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A Prague guide on where to shop – designer must-haves to thrift store heaven

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Since the abandonment of Communism in the early 90’s, the quality and quantity of products available in the Czech Republic has improved dramatically to keep up and exceed tourists’ expectations. This beautiful, old city may not strike you as a shopping mecca, but look a little closer and you’ll find a myriad types of shops for a myriad types of shopper.

Ales Mach

My Destination local expert on


A city famed for its art and history, a lot of its shopping reflects this and can be found down winding, cobbled alleys bearing quaint, hanging signs proffering artisanal goods, lovingly restored antiques and the famous Bohemian crystal. Design shops also litter the streets touting Art Deco furnishings, Cubist chairs and blown glass lamps in the shape of teardrops. Similarly, Prague now has a booming mall culture, with the ever popular Wenceslas Square offering a more international flavor in the shape of expensive designer price tags and dependable, ever-open department stores.




The shiny, new Palladium towers across Náměstí Republiky in the center of Prague and is a gargantuan five-story building with a whopping 170 shops and 30 restaurants and cafés. It’s seriously easy to get to by public transport (you can enter the mall directly from inside the subway station), and if you drive, there are 900 underground parking spaces. Stores there include Benetton, Foot Locker, Guess, H&M and Marks & Spencer – so not exactly the ideal place to find something unique or one-of-a-king, but spectacularly reliable for anything you might need at any hour.




Located in the very heart of the city is Prague’s most proud export, Klara Nademlýnská. One of the Czech Republic’s top fashion designers, she trained in Prague and worked for almost a decade in Paris. She’s returned now with her own boutique and clothes that are characterized by clean lines, simple styling and quality materials, making for a very wearable range that covers the spectrum from swimwear to evening wear via jeans, halter tops, colorful blouses and sharply styled suits.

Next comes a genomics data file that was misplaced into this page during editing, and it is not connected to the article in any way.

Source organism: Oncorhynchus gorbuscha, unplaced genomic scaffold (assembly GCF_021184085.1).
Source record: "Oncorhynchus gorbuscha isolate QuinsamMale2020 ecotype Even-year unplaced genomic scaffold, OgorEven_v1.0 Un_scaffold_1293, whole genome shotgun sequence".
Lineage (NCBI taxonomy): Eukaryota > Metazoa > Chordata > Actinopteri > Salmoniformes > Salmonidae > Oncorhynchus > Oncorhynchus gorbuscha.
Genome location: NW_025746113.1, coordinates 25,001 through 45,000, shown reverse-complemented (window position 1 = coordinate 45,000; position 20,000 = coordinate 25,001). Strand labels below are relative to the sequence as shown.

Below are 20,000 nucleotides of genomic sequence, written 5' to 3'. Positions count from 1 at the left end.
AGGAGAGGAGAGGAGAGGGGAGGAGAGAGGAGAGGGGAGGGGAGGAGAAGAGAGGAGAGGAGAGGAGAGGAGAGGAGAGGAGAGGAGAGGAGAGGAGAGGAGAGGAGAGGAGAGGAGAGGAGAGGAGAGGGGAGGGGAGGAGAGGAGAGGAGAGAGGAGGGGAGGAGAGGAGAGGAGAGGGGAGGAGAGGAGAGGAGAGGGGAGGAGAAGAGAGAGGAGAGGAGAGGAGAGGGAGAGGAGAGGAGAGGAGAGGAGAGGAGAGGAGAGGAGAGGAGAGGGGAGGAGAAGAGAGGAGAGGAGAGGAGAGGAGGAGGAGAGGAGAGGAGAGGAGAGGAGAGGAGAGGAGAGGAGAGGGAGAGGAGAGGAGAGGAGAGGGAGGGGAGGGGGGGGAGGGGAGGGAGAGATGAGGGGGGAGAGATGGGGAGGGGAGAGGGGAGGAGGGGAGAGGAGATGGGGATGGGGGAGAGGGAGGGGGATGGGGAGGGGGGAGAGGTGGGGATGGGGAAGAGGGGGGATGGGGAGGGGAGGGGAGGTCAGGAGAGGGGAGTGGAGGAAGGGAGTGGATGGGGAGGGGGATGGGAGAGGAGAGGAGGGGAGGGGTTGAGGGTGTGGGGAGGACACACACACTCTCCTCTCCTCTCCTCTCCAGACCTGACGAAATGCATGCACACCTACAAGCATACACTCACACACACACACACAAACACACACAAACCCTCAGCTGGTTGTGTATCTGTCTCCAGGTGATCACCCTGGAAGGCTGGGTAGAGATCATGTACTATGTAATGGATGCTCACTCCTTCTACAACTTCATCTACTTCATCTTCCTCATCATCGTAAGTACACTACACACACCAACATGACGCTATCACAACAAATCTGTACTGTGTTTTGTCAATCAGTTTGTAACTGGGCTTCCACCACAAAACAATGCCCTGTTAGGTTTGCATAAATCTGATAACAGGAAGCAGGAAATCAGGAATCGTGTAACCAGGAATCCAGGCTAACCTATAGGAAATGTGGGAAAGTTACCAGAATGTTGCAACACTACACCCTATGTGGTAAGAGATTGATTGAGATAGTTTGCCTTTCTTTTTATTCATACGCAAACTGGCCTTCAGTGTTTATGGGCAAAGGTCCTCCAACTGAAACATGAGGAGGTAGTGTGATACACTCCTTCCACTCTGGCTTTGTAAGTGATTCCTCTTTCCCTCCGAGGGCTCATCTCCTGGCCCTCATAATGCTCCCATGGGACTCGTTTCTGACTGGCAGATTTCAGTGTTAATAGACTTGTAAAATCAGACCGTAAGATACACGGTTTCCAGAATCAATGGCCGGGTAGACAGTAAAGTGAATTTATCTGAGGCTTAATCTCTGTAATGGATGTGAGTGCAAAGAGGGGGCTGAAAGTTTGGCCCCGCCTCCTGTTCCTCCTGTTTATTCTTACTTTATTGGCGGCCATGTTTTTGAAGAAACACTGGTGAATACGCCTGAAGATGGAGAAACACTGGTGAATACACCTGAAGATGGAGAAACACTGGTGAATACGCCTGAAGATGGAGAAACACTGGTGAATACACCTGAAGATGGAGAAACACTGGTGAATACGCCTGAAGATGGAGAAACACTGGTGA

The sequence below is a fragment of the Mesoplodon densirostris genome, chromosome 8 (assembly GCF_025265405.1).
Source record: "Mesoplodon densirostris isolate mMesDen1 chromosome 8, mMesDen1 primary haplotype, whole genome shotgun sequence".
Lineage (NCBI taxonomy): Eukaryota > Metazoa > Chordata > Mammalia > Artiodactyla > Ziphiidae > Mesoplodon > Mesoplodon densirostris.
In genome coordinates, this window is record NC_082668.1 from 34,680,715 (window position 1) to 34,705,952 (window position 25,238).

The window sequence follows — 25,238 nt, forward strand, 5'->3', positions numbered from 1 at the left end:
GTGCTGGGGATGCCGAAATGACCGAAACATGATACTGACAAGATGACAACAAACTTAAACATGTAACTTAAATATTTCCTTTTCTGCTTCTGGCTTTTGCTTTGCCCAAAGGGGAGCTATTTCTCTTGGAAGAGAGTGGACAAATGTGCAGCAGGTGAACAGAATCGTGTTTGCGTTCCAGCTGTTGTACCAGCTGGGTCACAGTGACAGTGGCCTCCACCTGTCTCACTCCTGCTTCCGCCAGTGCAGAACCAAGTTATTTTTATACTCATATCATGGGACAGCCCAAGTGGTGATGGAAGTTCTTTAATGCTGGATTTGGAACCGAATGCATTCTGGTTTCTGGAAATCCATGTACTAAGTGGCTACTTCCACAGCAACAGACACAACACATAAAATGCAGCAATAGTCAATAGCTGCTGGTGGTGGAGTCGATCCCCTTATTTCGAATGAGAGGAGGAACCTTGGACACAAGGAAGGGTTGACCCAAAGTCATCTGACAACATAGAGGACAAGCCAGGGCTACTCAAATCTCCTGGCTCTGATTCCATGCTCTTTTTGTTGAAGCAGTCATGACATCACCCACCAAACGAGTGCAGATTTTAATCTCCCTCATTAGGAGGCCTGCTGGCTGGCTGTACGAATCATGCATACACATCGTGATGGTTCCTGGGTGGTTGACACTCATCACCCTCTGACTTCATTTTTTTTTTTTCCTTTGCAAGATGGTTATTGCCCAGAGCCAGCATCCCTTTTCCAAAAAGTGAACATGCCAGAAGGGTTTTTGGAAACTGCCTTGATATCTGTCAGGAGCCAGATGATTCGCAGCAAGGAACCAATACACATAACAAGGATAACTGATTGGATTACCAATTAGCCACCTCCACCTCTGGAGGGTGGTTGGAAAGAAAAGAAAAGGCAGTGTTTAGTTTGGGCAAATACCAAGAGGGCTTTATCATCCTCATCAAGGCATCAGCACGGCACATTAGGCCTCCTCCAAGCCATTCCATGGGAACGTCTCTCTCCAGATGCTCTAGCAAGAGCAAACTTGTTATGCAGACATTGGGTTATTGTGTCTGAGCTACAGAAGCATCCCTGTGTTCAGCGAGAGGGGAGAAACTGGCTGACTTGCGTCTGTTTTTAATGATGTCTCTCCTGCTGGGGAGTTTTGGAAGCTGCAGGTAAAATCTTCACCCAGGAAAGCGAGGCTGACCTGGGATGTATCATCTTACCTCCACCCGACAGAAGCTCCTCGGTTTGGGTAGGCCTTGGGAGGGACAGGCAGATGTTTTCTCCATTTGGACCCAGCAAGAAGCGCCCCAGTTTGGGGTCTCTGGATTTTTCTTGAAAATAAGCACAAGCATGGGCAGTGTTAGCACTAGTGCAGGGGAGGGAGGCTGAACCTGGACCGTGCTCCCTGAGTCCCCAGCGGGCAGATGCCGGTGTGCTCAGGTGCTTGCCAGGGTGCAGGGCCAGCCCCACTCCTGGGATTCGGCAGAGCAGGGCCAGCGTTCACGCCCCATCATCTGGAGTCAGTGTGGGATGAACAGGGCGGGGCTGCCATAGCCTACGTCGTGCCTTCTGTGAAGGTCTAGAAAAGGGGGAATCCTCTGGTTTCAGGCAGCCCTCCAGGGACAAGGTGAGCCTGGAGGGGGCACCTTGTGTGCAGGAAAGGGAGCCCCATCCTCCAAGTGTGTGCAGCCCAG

Just outside the center, in Praha 1, you can find the jaw droppingly pretty Globe Bookstore and Café. There’s a fantastic range of new fiction and nonfiction, a big selection of secondhand books and newspapers and magazines in English, French, Spanish, Italian, German and Russian, plus art exhibitions and film screenings. There’s also a buzzy little café that offers delicious coffee, cocktails and great burgers, salads, pastas where you can munch while you read.




Home of Havelske Trziste, this is the city center’s permanent market. Popular with both locals and tourists; you can rummage through the stalls for fruit and vegetables, flowers, arts and crafts, leather goods, wooden toys, ceramics and extra special souvenirs. Open all year round from 9am to 6pm, it’s just a few minutes’ walk away from the Old Town Square and Wenceslas Square. If you’re looking for something even more local, head out to the River Embankment in Praha 2 (the pleasant stroll is worth it alone) to the Prague Flea Market. You’ll find clothes, jewelry and old pictures aplenty for pennies.


Wenceslas Square


Traditionally a setting for demonstrations, public announcements and celebrations, Wenceslas Square (technically more of a boulevard) is heaving with department stores, local designers, international shopping and cafes and restaurants where you can treat yourself with a coffee (or perhaps a cocktail) after a long day of shopping. Walk from there to Old Town Square and the Lesser Town (Mala Strana) and you’ll swap the commercial, high-end stuff for boutiques, art stores and souvenirs. You’ll also find Pařížská Street which is famous for its Czech garnet jewelry.


Prague shopping tips


When it comes to buying souvenirs or something a little more special, it’s always wise to get off the beaten track. Don’t get sucked in to the tourist trap of cloned, mass-produced memorabilia – if you hunt around you’re guaranteed to find something much better and be less likely to get taken for a ride. Also, be sure to keep your eyes out for pickpockets on the bridges and in the squares – tourists are almost always the only target.